Description. Mexican Sootywing, like Common and White-tufted, is small and dark. It is uniform iridescent black above with a variable number of white spots, none of which have diagnostic value. Mexican stands out from the other sootywings by virtue of its ventral hindwing, which is iridescent steel blue with black veins which seem to gain prominence as the blue scales wear or fade to brown with age. Legs are black. Some individuals have white tegulae, or shoulders (see photo below). Range and Habitat. Pholisora mejicanus appears to be restricted to the eastern foothills of the Rocky Mountains from southern Colorado south into Mexico, including central New Mexico (counties: Be,Ca,Co,Ed?,Li,Ot,Sv,SM,SF,So,Ta,To,Un). Like Pholisora catullus, it occupies disturbed, weedy areas in Upper Sonoran to Transition Zones, 6300 to 9200′. It prefers higher elevation areas compared to Pholisora catullus, which is not often seen above 7000’ elevation. Life History. Larval hosts are shared with Common Sootywing, including Amaranthus retroflexus and Amaranthus blitoides. Flight. Adults skitter and dodge near the ground seeking nectar and moist soil. This skipper is univoltine to possibly bivoltine in New Mexico. Peak flight is in July, but observations range from May 15 to August 27. Comments. It is not clear why Mexican is so geographically restricted while Common is so widespread. They rarely occur together in New Mexico, but when they do, they do not interbreed. Their larvae can even occur on the same plant. Genomic data confirms these two species have been distinct for a long time. Dorsal similarity to Common Sootywing is blamed for several dubious determinations of Mexican Sootywings over the years. Underside views, absolutely essential for ID, can be hard to get. Sometimes, after they warm up, they will fly up to flowers a foot or two off the ground, and not spread their wings so wide. Even on worn specimens that may lack the iridescent blue ground color, seeing the blackened veins is enough to confirm Mexican. The Sandia, Manzano and Sierra Blanca mountain ranges seem reliable places to find this tiny but glorious species.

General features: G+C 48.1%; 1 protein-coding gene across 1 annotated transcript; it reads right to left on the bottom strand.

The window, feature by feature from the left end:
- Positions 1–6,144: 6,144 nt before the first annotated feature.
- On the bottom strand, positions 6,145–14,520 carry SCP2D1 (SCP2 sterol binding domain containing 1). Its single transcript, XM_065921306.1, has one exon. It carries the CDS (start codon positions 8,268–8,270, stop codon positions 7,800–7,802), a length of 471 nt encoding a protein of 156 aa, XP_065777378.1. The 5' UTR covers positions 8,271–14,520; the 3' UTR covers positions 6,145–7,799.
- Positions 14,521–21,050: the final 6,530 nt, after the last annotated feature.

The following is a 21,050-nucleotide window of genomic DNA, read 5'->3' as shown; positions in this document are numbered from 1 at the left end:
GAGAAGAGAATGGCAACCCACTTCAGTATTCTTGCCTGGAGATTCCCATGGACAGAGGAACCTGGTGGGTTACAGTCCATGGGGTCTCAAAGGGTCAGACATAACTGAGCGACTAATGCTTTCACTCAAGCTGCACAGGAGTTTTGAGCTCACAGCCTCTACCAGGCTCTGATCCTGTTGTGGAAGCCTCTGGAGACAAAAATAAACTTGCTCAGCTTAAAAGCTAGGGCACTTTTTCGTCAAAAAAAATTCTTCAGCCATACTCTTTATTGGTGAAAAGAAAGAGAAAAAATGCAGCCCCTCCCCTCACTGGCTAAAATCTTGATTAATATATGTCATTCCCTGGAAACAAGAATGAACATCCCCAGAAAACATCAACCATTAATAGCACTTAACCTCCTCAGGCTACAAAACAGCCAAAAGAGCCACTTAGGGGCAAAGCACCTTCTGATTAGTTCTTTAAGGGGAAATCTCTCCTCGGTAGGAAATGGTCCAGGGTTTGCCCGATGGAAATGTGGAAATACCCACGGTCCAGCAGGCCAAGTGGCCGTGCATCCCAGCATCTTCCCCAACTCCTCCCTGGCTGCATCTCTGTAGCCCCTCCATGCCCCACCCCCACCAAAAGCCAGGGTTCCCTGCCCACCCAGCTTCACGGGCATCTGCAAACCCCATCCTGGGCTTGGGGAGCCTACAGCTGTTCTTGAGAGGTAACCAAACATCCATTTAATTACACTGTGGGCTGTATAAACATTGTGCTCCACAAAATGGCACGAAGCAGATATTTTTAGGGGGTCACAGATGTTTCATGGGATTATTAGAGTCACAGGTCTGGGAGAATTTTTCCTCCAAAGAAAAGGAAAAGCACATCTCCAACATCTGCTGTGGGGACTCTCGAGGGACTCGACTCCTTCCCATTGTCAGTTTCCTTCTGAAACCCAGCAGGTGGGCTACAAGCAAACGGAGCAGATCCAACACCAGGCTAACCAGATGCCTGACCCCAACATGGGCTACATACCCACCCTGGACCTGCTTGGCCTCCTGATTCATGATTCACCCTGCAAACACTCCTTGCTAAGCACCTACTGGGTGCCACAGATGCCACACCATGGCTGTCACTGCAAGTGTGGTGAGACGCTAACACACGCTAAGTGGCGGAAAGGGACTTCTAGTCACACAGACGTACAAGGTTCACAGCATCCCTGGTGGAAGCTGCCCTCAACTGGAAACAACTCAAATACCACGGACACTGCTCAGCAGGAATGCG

Staphylus ceos (W. H. Edwards 1882) Gold-Headed Scallopwing (updated August 22, 2022)